The School of Education at the University of Strathclyde is my host institution through the UK-US Fulbright Commission and is the leading provider of teacher education in Scotland. Since my inquiry project uses a cross-disciplinary approach to examine how music can help develop student agency, creativity and well-being, I was excited to learn that Strathclyde School of Education focuses its research on these nine themes:
They also have three centres residing within the college: the Confucius Institute for Scotlandʼs Schools, SCIL: Scotlandʼs National Centre for Languages, and Autism Network Scotland. As part of this sponsorship, I can audit courses, help teach classes and give presentations. The two courses I am taking are Informal Learning and Positive Psychology. In the short week that Iʼve been here, I already can see how the college approaches learning through a scholar-practitioner, cross-disciplinary, international and lens. Linda Brownlow, the Head of School, has connected me with faculty across the college who might be able to help me with my inquiry project.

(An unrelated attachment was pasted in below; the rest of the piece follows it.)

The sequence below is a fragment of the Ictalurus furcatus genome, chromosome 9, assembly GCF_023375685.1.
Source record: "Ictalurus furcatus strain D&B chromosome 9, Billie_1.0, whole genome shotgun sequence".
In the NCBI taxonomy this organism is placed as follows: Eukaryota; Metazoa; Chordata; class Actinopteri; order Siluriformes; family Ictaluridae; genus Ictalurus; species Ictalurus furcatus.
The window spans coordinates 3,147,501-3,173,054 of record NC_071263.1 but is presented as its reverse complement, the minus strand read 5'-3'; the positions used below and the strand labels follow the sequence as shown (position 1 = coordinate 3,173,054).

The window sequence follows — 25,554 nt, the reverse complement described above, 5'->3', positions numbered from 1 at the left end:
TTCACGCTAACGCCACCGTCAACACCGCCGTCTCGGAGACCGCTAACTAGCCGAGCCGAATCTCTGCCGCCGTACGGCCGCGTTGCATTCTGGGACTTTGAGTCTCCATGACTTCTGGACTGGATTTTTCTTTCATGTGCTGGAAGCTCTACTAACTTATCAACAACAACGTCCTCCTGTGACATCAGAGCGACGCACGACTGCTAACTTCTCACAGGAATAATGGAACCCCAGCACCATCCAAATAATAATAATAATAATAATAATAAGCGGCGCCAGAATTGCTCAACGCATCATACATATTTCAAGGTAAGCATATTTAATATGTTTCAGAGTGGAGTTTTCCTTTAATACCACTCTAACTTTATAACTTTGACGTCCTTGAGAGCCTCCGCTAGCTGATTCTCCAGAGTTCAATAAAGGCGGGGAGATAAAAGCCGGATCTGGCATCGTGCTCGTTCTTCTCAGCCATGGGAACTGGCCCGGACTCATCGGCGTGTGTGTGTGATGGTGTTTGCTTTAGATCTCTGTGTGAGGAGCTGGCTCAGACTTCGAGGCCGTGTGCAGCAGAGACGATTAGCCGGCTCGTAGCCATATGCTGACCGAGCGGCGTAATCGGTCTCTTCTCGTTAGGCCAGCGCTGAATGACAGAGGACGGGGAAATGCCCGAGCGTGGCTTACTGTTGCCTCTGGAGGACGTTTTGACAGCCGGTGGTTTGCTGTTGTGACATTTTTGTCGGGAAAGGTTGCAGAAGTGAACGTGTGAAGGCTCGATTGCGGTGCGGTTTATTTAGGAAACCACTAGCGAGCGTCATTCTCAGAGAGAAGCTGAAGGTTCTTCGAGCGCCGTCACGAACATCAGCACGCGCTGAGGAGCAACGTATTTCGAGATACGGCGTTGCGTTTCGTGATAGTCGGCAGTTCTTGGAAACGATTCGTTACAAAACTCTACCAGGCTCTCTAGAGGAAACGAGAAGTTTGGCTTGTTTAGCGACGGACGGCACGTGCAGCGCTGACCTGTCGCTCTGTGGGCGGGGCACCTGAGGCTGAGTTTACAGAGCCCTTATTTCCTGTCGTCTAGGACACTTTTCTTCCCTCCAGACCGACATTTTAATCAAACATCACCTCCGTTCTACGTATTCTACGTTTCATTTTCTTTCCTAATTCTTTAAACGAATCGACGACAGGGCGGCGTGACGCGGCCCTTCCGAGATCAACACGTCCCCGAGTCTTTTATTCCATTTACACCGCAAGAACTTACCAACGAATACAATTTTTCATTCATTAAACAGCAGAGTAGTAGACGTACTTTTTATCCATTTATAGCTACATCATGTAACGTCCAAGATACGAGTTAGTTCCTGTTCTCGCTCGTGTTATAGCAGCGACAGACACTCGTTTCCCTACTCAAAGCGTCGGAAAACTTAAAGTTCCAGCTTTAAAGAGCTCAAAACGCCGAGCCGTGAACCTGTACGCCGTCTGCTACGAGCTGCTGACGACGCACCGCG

Paul Wickham, my university host, also has been extremely helpful and is a secondary music teacher on secondment, which means he has been released from his secondary school teaching duties for two years to teach music courses for Strathclydeʼs music education teacher program. This arrangement allows school teachers to bring practical experience and application to college courses, while giving time for them to engage in scholarly work before returning to their school assignment. Through this arrangement, both institutions and their students can benefit. This video from the University of Strathclyde shares why studying in Glasgow is such a rewarding one. I have to agree!
This is a personal blog, sharing my experiences living in the UK from January - June 2019 as a Fulbright Distinguished Award in Teaching scholar. This blog is not an official site of the Fulbright Program or the U.S. Department of State. The views expressed on this site are entirely my own and do not represent the views of the Fulbright Program, the U.S. Department of State, or any of its partner organizations.